TokyoMagic!, I notice the lopsided balloon as well. Usually my balloons would start to look like that when the helium leaked out, but this one was wonky to begin with. Poor little balloon. And yes, the combination of western theme and fishing net is so odd that it really baffles me.

Mike Cozart, hmmm, I find it hard to believe your theory, and yet you are so convincing!

Stefano, oh, POP is a good guess, as is the theory that it could be on a studio backlot (other than Universal). Good thinking!

K. Martinez, your fiddler crab theory is so weird that I love it!

JG, oh man, Port’s of Call village! Another great suggestion. SoCal just had too many themed areas to pin it down! Somewhere I have one decent photo of Port’s o’ Call, I’ll have to dig it up and see if anything resembles this saloon.

Chuck, since Corriganville was used as an actual movie ranch for decades, it is very possible that some buildings were modified over the years. The fact that they are that same unusual shade of green is very intriguing. Ha ha, if there was a saloon called the “Walrus Dome Pantaloon”, I would have to patronize it just because of their moxie!

Melissa, that kid looks very perplexed. “What in Sam Hill is going on in this place?!”. Or it’s just his jealousy over Mickey’s long red pants. It’s understandable.

Jonathan, Mickey’s shoes almost look like the boots that Boris Karloff wore in “Frankenstein”. Beatle Boots, I forget what those are. Small and pointy? I asked for a Beatle haircut, but I got a “Moe Howard” instead. I’ve always loved that bathing elephant - it once showed up on a website as an example of “animals at play” - whoever put the photos together did not realize that it was a mechanical pachyderm!

JC Shannon said...

Major, at least it was better than a Larry Fine!

Nanook said...


Okay - I'll give you that one. The kid is actually a Borscht Belt comic who just realized there are no more hotels in the Catskills, and is now looking for a gig in Atlantic City - or is it Miami Beach or Vegas-?

Melissa said...

The Mouse's shoes make me miss my Army surplus "Mickey boots." Nothing better for a wet New York winter.

Speaking of wet, the saloon door/fishnet combo makes me think of all those episodes of The Wild, Wild West that took place around the San Francisco docks. (Maybe the kid in the sunglasses is just Artemus Gordon in one of his clever disguises.)

Major Pepperidge said...

Jonathan, ANYTHING but Curly Joe DeRita!

Nanook, ha ha, after reading Kliph Nesteroff’s book about comedians (which you need to read), I have a whole new appreciation for those old Borscht Belt comics! I think Miami Beach sounds like it was the strangest combination of “wonderful” and “awful”. At least Vegas had some glamor. And you might bump into Dean Martin or Joey Heatherton!

Melissa, your comment reminded me that all of the Army/Navy surplus stores around here have closed. It’s a bummer! I used to love to go and buy some cheap boots, or camping equipment, or maybe a nice duffel bag. I wonder why they have gone away? Gosh, I didn’t remember that The Wild Wild West did lots of episodes in San Francisco. There must have been a good backlot set for them to use. I once saw Ross Martin at the Farmer’s Market in Los Angeles!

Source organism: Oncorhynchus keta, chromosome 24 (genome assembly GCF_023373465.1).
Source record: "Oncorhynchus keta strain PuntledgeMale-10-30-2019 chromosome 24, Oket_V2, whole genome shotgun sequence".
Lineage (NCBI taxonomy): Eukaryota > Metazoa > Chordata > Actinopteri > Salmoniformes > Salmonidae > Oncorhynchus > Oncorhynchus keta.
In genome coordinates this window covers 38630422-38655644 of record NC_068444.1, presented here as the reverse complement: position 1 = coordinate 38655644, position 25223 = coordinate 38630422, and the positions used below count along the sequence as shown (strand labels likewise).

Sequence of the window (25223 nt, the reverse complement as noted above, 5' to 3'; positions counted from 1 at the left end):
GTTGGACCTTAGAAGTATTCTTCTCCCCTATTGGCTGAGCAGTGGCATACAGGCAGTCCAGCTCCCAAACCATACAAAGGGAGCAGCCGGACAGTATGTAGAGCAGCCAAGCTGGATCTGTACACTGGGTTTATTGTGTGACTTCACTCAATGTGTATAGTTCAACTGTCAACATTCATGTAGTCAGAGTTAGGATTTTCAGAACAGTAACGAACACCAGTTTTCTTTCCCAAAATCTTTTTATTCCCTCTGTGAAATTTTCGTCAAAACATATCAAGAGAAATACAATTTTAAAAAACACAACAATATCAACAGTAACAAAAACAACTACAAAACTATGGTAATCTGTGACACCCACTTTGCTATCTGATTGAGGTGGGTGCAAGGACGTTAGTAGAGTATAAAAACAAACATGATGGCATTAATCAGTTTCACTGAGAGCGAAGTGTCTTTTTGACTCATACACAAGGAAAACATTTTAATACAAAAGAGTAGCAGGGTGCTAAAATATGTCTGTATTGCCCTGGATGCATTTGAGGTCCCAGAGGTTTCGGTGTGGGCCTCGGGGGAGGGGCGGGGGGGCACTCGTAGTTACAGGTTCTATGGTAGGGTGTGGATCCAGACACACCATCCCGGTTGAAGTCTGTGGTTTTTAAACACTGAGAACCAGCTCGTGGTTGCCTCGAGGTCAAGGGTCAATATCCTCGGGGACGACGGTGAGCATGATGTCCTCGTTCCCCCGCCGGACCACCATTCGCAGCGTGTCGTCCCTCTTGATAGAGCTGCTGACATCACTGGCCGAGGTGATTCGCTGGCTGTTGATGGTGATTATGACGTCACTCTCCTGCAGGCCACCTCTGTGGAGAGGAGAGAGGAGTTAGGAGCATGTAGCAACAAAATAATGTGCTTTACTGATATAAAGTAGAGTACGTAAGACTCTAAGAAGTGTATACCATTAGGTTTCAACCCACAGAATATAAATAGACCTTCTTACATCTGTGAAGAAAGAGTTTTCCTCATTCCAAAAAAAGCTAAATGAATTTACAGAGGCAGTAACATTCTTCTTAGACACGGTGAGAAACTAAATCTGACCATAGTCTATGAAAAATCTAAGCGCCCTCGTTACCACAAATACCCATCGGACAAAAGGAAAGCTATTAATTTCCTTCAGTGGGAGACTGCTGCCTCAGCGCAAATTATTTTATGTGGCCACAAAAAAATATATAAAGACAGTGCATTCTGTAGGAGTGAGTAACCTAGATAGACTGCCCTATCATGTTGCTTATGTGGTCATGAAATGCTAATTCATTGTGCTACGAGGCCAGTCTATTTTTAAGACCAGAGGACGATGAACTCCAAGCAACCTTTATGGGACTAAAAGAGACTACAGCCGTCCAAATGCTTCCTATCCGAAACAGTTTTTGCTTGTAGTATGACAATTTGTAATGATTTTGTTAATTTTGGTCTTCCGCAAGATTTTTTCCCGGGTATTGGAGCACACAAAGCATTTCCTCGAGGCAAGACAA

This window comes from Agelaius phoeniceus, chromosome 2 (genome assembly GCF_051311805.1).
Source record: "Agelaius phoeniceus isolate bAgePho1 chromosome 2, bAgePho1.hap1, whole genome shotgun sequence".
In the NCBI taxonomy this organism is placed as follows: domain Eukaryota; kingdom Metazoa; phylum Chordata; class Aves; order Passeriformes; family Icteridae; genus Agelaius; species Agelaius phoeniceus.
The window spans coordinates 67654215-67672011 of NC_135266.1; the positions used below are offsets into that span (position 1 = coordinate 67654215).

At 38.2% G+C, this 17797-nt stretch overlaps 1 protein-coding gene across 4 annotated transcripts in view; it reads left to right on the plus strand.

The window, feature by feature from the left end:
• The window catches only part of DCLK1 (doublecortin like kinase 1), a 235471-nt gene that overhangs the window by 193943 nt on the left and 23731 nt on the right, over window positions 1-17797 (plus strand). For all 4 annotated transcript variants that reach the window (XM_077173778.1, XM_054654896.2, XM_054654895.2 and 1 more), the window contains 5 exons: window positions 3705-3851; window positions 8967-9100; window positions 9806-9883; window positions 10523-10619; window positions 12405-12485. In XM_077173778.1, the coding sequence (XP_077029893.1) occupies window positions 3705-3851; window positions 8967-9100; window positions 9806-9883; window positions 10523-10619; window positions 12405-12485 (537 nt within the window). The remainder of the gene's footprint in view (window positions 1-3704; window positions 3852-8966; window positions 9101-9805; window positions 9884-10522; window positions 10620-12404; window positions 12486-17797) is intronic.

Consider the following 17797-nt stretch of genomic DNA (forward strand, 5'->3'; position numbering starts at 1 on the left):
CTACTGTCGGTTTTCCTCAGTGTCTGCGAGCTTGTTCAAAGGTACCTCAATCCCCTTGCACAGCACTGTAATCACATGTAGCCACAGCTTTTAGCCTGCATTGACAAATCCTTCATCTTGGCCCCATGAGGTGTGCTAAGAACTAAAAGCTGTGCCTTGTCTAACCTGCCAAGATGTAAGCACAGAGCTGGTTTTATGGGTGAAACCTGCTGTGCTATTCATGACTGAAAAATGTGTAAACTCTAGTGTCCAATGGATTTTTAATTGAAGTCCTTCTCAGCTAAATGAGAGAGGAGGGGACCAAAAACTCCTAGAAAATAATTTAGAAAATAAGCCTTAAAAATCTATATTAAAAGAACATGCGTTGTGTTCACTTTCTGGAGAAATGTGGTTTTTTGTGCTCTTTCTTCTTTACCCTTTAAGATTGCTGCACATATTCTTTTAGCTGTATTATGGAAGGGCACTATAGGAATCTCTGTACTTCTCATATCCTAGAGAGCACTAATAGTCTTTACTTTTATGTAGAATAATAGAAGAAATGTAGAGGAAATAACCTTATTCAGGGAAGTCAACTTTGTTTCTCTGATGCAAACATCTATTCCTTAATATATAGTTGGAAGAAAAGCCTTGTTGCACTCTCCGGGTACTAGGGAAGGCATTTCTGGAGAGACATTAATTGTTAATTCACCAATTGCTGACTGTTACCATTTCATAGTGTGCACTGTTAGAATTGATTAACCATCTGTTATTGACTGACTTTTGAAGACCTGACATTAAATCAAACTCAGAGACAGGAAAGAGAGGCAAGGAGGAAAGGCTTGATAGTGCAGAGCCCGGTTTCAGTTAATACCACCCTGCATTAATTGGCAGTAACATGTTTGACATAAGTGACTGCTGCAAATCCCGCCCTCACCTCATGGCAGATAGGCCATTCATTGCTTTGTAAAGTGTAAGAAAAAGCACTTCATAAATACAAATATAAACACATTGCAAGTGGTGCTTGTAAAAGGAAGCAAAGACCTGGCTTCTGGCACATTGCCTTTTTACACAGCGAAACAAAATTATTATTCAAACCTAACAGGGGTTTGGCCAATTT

Chuck said...

Major, the surplus stores are disappearing from a combination of competition with online surplus retailers and the fact that, with a smaller military than in years gone by, there just isn't as much surplus as there used to be. The WWII stuff that filled the stores of our childhood has long been cleared out of musty old warehouses, and the Vietnam through late Cold War stuff has pretty much all been disposed of, too.

The focus on lightweight, purpose-built camping gear over the past few decades has also put a damper on the resalability of a lot of military surplus. If I'm trying to stay light and keep my pack's base weight at 20 lbs or less, why would I want to buy a 45L external-frame ALICE pack from the 1970s that weighs 11 lbs empty and has a crummy seat-belt-type waist belt when I can buy a 50 or 65L adujstable-frame external frame civilian pack that weighs 4 lbs empty? I really need a six-pouch ammo vest at home? (Full disclosure - I have two...for playing airsoft.)

It's a shame. I used to love going to surplus stores and rummaging around through what they had; it was as much fun for me as grazing the stacks at the library or wandering around a museum where you were allowed to touch and even buy artifacts.

Major Pepperidge said...

Chuck, I kind of thought that most of the “surplus” wasn’t really military surplus anymore. The boots that I usually bought were real cheapos, but that’s what I wanted. When they wore out, they got thrown away. I couldn’t imagine any military person being stuck with anything that lame. You make a good point about the quality of the equipment found at surplus stores being heavy and clunky… I never really purchased camping equipment or heavy backpacks. I do have a heavy wool pea coat that I really like, must have bought it 25 years ago. It looks good! We used to have 3 or 4 good military surplus stores nearby, and they are all gone. Now I’m stuck with Big 5 Sporting Goods, and they stink.

Melissa said...

I think we do have one Army/Navy surplus store left in in my area, but I got my boots from The Sportsman's Guide. They also sell general hunting, camping, and outdoorsy things. They used to have more Surplus and more Random Cheap Stuff.

Anonymous said...

There is a military surplus store in our town, but most of the stuff in it is foreign military.

The Italian army has really nice blankets, very stylish.

There are some camping items there that don't seem to exist in the private sector. My troop adults bought some strange "props" for supporting camo netting. These had plastic "petals" that spun out to support the fabric tarp or net. We used them to support a big tarp for the kitchen. Packed smaller and lighter than the typical "pop-up" and covered more area.